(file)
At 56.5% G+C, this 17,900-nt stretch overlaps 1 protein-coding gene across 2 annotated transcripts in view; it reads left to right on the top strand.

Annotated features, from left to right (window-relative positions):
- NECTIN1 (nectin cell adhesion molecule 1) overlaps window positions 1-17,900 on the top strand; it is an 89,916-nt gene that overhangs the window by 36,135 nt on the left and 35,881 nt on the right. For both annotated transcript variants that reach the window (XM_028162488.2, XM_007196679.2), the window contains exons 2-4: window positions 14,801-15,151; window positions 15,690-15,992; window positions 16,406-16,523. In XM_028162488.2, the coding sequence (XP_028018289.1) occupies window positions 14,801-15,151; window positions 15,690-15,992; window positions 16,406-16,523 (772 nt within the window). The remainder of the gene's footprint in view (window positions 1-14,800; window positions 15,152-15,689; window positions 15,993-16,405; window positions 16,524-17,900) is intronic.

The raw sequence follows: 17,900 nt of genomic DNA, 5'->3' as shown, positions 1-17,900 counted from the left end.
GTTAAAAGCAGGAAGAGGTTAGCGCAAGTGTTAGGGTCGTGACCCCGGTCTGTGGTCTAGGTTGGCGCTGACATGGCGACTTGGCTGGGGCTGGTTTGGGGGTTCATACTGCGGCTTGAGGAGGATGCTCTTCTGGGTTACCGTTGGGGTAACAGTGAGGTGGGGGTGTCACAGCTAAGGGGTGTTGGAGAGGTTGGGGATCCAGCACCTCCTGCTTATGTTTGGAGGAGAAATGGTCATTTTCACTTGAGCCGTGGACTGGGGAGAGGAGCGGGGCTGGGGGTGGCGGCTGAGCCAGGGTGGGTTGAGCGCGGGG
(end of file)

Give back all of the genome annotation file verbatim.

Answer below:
At 56.5% G+C, this 17,900-nt stretch overlaps 1 protein-coding gene across 2 annotated transcripts in view; it reads left to right on the top strand.

Annotated features, from left to right (window-relative positions):
- NECTIN1 (nectin cell adhesion molecule 1) overlaps window positions 1-17,900 on the top strand; it is an 89,916-nt gene that overhangs the window by 36,135 nt on the left and 35,881 nt on the right. For both annotated transcript variants that reach the window (XM_028162488.2, XM_007196679.2), the window contains exons 2-4: window positions 14,801-15,151; window positions 15,690-15,992; window positions 16,406-16,523. In XM_028162488.2, the coding sequence (XP_028018289.1) occupies window positions 14,801-15,151; window positions 15,690-15,992; window positions 16,406-16,523 (772 nt within the window). The remainder of the gene's footprint in view (window positions 1-14,800; window positions 15,152-15,689; window positions 15,993-16,405; window positions 16,524-17,900) is intronic.

The raw sequence follows: 17,900 nt of genomic DNA, 5'->3' as shown, positions 1-17,900 counted from the left end.
GTTAAAAGCAGGAAGAGGTTAGCGCAAGTGTTAGGGTCGTGACCCCGGTCTGTGGTCTAGGTTGGCGCTGACATGGCGACTTGGCTGGGGCTGGTTTGGGGGTTCATACTGCGGCTTGAGGAGGATGCTCTTCTGGGTTACCGTTGGGGTAACAGTGAGGTGGGGGTGTCACAGCTAAGGGGTGTTGGAGAGGTTGGGGATCCAGCACCTCCTGCTTATGTTTGGAGGAGAAATGGTCATTTTCACTTGAGCCGTGGACTGGGGAGAGGAGCGGGGCTGGGGGTGGCGGCTGAGCCAGGGTGGGTTGAGCGCGGGG